Wednesday, June 07, 2017

Illinois debt soon likely to be junk: S&P

Crain's Chicago Business reports:
Odds are greater than even that Illinois debt officially will be rated junk—and soon—if lawmakers do not resolve an impasse with Gov. Bruce Rauner and enact a new budget by the beginning of the state's new fiscal year on July 1.

That was the word from S&P Global Ratings today as the New York financial firm turned up the pressure another notch in a political feud that shows no sign of breaking soon.

In a call with reporters, analysts at S&P, which on June 1 moved state debt to just one level above junk, said that without a budget, the state's rating could drop more than one notch.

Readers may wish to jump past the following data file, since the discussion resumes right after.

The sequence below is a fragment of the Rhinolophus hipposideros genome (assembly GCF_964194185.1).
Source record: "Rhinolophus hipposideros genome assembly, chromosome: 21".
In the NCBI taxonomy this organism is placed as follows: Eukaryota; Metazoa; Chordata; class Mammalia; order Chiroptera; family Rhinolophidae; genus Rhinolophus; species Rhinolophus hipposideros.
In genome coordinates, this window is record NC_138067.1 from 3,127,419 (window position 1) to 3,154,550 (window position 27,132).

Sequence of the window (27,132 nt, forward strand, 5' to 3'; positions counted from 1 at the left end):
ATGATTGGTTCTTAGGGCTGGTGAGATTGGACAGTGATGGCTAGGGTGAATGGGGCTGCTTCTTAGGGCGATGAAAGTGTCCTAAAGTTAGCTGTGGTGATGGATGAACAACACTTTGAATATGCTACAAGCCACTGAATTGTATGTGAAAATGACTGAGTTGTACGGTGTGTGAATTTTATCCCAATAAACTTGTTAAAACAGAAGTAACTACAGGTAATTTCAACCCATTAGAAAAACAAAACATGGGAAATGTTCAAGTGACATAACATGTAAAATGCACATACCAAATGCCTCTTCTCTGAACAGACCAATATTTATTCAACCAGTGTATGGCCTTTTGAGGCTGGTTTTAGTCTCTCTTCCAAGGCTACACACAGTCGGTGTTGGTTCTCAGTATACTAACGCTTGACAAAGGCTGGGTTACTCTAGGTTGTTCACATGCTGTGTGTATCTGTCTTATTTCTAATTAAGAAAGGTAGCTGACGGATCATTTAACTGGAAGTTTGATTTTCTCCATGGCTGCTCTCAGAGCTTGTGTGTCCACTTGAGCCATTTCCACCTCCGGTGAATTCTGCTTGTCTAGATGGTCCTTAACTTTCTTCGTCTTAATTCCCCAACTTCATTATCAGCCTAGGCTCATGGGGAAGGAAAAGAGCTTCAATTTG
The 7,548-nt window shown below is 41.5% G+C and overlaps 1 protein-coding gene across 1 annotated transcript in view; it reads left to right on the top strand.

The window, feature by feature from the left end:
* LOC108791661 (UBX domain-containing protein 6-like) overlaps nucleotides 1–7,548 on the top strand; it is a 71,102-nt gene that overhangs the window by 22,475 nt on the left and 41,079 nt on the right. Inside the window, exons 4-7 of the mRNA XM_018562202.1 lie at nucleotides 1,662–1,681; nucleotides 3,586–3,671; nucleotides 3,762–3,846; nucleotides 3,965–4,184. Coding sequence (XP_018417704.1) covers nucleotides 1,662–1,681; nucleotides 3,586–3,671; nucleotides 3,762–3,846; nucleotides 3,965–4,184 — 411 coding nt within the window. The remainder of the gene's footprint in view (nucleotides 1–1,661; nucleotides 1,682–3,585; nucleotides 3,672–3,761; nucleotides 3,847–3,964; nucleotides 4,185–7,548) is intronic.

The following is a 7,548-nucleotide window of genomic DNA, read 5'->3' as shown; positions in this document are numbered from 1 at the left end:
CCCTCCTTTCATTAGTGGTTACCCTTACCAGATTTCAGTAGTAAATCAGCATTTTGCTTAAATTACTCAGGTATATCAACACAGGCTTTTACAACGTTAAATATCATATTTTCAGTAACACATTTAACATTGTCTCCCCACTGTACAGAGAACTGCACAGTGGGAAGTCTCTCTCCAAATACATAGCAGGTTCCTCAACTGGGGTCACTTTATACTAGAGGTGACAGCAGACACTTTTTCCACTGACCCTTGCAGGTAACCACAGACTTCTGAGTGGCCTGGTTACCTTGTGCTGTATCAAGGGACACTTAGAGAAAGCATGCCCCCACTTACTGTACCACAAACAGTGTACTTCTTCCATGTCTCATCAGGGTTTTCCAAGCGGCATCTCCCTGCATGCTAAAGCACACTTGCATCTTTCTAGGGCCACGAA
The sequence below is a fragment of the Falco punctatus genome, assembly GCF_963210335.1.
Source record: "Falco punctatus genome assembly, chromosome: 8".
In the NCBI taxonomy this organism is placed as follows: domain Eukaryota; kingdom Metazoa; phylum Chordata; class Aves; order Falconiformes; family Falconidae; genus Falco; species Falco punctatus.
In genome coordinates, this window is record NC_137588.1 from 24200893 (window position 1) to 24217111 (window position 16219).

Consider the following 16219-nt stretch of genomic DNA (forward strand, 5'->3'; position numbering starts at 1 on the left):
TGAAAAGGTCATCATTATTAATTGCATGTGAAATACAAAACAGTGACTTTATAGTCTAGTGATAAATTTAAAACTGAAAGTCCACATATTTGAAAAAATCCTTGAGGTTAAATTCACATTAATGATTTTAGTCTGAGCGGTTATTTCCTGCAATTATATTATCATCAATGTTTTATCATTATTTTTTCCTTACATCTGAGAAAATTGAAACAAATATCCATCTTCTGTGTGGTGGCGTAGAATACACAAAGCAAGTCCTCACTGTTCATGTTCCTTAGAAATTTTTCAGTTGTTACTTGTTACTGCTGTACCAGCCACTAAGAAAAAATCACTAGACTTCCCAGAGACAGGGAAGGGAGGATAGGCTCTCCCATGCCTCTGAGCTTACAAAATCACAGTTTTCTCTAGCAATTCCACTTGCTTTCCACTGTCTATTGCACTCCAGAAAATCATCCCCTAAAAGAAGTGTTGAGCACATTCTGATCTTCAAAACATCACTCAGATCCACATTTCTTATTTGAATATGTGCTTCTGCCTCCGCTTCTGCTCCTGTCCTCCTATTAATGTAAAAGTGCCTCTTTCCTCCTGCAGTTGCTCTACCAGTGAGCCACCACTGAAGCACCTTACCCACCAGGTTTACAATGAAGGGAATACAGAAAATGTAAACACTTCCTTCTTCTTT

"We think (a further downgrade) is above one in two likelihood around the time" the fiscal year 2018 begins on July 1, said Gabriel Petek, a managing director and sector leader for the firm. "This situation definitely is moving quickly if they don't have a budget."

Passing a temporary stop-gap budget—something Rauner has vowed to veto without Democratic concessions—"would be helpful" if only because it would provide cash to some programs and units that now are totally without help. It also "might result in us having a less than one notch" downgrade. But without new revenue, too, "the fiscal situation could continue to erode," he added.

Overall, the fiscal harm being done to the state is caused by "political" factors, Petek said. "It's willingness to pay, not (the state's) ability to pay."
The great moments of Blue America.